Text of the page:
Five physicians in Australia have been cleared to continue practicing medicine after a medical marijuana controversy. Health authorities in the southern state of Victoria declared that the doctors did not place the community in harms way by prescribing medical marijuana to a few patients suffering from debilitating medical conditions like epilepsy.
Under Australian law, recreational marijuana use is illegal. However, in South Australia, the Northern Territory and the Australian Capital Territory, possession of up to 100 grams of cannabis is decriminalized and punishable by a civil fine, so the country does have some progressive laws in place. In the state of Victoria, the use of medical marijuana by qualifying patients is expected to be legalized in the near future. The Herald Sun reports that despite the promise of legal medical marijuana, many families and practicing physicians are still being hassled by child protection authorities.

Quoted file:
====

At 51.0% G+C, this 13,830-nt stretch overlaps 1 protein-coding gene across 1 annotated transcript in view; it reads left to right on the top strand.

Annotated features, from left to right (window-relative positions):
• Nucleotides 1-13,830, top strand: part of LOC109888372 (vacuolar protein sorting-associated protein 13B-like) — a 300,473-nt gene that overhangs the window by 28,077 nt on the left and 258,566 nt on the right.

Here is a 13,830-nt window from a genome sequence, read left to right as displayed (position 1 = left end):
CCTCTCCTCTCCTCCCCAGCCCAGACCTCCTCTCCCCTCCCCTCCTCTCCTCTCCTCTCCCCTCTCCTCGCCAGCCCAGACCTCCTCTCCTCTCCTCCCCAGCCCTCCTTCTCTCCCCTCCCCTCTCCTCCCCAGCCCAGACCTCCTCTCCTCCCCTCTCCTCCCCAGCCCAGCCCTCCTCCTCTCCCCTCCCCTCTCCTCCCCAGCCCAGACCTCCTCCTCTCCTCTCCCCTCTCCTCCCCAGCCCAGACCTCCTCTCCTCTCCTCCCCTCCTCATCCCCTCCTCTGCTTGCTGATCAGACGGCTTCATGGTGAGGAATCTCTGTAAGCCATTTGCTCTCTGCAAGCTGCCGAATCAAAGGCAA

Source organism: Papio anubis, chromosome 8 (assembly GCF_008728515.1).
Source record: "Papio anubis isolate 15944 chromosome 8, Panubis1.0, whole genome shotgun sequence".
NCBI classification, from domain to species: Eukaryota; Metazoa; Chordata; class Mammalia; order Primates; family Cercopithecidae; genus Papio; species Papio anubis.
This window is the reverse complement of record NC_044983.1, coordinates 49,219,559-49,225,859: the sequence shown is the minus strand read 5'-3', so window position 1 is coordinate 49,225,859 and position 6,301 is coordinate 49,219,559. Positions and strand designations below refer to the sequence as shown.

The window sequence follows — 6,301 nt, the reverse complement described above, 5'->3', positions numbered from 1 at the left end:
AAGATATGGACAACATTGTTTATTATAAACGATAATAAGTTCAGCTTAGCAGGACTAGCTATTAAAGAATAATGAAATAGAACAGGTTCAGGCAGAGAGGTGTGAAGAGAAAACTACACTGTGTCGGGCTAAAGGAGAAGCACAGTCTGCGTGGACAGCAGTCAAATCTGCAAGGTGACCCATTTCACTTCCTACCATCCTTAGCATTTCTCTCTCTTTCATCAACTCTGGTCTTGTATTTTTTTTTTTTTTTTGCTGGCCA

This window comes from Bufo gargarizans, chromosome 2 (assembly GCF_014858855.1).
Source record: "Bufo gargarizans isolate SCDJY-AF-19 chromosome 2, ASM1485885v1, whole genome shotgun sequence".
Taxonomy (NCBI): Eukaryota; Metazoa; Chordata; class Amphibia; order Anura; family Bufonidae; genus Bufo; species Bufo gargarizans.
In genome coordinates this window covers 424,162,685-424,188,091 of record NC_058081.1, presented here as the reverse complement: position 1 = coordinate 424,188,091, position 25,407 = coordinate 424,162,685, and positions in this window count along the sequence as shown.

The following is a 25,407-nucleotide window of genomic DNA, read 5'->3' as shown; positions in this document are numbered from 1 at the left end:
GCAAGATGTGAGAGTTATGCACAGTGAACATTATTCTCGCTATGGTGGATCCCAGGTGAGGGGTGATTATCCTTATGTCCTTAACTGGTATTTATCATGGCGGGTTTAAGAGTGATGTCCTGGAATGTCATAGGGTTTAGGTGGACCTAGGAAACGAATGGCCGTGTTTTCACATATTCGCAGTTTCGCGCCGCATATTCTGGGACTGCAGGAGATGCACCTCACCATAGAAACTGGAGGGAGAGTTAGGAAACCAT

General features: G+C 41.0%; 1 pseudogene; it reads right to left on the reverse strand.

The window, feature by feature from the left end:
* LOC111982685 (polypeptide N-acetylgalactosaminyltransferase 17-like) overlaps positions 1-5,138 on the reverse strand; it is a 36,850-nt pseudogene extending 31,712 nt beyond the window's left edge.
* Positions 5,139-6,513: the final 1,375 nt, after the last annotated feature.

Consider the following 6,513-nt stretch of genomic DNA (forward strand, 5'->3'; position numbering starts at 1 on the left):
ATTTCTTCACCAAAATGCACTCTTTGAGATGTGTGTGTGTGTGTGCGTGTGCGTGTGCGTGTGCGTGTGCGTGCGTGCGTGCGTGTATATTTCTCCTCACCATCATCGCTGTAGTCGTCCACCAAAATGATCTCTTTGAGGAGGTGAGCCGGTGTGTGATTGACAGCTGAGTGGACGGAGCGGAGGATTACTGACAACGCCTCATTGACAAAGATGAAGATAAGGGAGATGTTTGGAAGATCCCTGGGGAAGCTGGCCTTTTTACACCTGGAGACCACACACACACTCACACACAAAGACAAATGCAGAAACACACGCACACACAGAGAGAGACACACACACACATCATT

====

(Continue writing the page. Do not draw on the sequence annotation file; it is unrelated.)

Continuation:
Agents of child protection services and one large hospital representative in the state have reportedly filed complaints against five physicians who used medical marijuana to treat patients. Even though it is supposed to be legalized sometime soon, the use of all forms of cannabis is still technically illegal even for medicinal purposes. However, the Australian Health Practitioner Regulation Agency decided not to reprimand the doctors under investigation.
The doctors under investigation were found to have only used medical marijuana to treat patients suffering from medical conditions like epilepsy, a condition in which cannabis oil has been proven to reduce the number of and severity of seizures. It would be a waste of time, money and resources to build a case against physicians for prescribing medical marijuana in Victoria if it will be legalized in the near future.